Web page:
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Abstract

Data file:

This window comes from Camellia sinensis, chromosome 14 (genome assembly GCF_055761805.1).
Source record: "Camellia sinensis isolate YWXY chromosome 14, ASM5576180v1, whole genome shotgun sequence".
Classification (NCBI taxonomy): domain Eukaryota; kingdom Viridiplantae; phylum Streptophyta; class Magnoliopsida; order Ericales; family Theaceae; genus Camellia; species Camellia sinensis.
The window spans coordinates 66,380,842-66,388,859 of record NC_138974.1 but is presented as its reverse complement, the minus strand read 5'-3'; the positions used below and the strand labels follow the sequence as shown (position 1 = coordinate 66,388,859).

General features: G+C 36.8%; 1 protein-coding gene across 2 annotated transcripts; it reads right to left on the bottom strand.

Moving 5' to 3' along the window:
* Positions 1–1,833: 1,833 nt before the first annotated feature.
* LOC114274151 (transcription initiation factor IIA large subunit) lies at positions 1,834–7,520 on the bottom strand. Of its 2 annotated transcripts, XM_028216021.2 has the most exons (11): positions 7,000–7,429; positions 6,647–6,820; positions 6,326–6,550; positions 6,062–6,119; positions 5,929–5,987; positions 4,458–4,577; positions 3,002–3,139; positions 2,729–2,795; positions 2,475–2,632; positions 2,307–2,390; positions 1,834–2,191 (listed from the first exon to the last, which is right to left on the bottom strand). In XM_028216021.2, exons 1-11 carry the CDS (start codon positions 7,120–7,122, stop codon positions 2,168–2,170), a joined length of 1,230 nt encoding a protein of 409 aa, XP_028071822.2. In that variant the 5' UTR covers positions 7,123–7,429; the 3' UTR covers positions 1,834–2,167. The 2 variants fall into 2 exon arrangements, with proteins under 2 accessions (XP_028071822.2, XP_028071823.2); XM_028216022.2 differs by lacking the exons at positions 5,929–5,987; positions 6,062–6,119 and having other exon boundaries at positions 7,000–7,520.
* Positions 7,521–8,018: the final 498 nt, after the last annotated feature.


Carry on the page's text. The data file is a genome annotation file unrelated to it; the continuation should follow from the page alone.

A growing body of research emphasizes the direct impact of exchange rate movements on the value of U.S. foreign assets. Because a substantial amount of U.S. assets are denominated in foreign currencies, a depreciation of the dollar leads to large capital gains. First, we present a detailed decomposition of the U.S. balance sheet, which exhibits substantial leverage in terms of currencies and across asset categories. The United States holds 50 percent of GDP in foreign-currency assets and is long in FDI (foreign direct investment) and equity positions and short in debt and banking positions. Then, we incorporate these features of international financial integration in a simple general equilibrium model and analyze how they affect the international transmission of monetary shocks. We find that financial integration is a central component of the model, with the valuation gains from an exchange rate depreciation leading to a welfare effect that is at least as large as that stemming from nominal rigidities alone but possibly much larger. We characterize how interdependence is affected by the composition of the portfolio across asset categories and how structural features of the model interact with financial integration.

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